TAMPA, Fla.-- The tragedy in South Florida is touching off an emotional debate about gun control. There are more guns in America and gun shops than at any other time in our history. The one commonality we found today is that each side feels like the ...
TAMPA, Fla.-- The tragedy in South Florida is touching off an emotional debate about gun control.
There are more guns in America and gun shops than at any other time in our history. The one commonality we found today is that each side feels like the other just isn’t listening.
Something we all agree on is not wanting to see a mass shooting like we saw in Parkland happen again. But when it comes to how we should respond, the disagreement is non-stop.
THE LATEST ON THE FLORIDA HIGH SCHOOL SHOOTING:
Paul Schaller is a member of Florida Carry, a nonprofit that promotes gun rights in the state.
“It boils down to there’s no law that we can create today to put on the books that is going to prevent any of this. There’s none. There’s nothing," said Schaller.
He believes gun control measures don’t stop the bad guys and only undermine liberty for the good ones. But Wendy Malloy with Moms Demand Action calls the argument a red herring.
“We are not out to take their guns away," she said. "We don’t want to outlaw guns. We want to institute common sense measures that we know work. We have the data, we have the research. We want to protect our children.”
Her point is make guns harder to get and you’ll have fewer criminals with guns.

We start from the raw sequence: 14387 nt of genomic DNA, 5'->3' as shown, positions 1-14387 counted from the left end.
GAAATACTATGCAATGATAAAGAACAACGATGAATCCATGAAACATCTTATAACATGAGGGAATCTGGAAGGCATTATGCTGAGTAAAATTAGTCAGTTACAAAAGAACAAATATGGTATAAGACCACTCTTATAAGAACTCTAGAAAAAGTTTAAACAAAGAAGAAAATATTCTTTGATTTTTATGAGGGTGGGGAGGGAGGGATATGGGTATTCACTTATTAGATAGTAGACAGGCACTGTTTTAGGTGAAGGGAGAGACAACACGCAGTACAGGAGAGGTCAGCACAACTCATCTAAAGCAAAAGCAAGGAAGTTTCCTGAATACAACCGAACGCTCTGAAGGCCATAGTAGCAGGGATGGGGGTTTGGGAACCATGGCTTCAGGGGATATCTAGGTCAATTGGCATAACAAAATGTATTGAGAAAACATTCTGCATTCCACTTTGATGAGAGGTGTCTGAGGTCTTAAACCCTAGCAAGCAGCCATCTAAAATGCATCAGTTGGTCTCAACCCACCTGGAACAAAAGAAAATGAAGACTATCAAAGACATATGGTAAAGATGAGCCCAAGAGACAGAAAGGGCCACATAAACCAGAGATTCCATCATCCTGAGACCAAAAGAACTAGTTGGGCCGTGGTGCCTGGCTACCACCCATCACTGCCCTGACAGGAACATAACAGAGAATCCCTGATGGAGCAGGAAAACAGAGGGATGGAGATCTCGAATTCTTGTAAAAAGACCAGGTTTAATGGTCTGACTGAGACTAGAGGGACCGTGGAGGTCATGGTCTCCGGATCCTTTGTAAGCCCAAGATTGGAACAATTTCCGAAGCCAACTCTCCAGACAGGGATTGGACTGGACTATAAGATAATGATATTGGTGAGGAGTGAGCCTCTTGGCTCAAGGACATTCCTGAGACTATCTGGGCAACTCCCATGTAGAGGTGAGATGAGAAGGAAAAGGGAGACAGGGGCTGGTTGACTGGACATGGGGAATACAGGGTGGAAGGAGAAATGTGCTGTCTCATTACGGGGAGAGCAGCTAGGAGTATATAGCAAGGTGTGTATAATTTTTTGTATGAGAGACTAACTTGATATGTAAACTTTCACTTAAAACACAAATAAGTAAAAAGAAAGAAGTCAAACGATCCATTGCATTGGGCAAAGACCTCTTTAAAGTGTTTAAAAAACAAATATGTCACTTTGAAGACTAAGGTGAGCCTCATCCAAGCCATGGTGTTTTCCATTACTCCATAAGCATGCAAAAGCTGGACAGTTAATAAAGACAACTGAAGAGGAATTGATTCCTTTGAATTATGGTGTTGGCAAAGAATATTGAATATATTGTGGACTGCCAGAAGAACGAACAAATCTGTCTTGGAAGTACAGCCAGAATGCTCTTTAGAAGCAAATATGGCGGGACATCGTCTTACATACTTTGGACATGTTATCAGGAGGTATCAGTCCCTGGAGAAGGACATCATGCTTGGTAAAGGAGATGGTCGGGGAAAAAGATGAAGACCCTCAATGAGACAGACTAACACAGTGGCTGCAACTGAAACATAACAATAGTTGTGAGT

“If we can stop one person from getting a gun with intent to harm I want that law in the books," she said.
That’s why she supports universal background checks, mental health screenings and the closing of the gun show loopholes to name a few.
Former Republican Congressman David Jolly says both sides need to work together and actually take action.
“That whether or not the FBI missed this two months ago--the fact is a year ago we knew this young man shouldn't have been able to purchase a weapon. That is a failure that responsible gun owners should recognize and say ‘let’s change the law.’” he said.
We asked Schaller if there was any common ground or area of compromise.
“Anything from their side that would be a gray spot— I haven’t seen it yet. Because all they do is pound on one area and that’s gun control, gun control.” he said.
He’s especially worried about measures that would target semi-automatic weapons or accessories like the bump stocks.
“It is a slippery slope and my concern is if we go in one direction we’re going to continue down that path," he said.
It’s the same accessory the Las Vegas shooter used to transform his gun into what was, in effect, an automatic rifle. But Schaller says— you can do the same with a belt loop. Both sides also agree it's time to have a proper conversation on what to do next.
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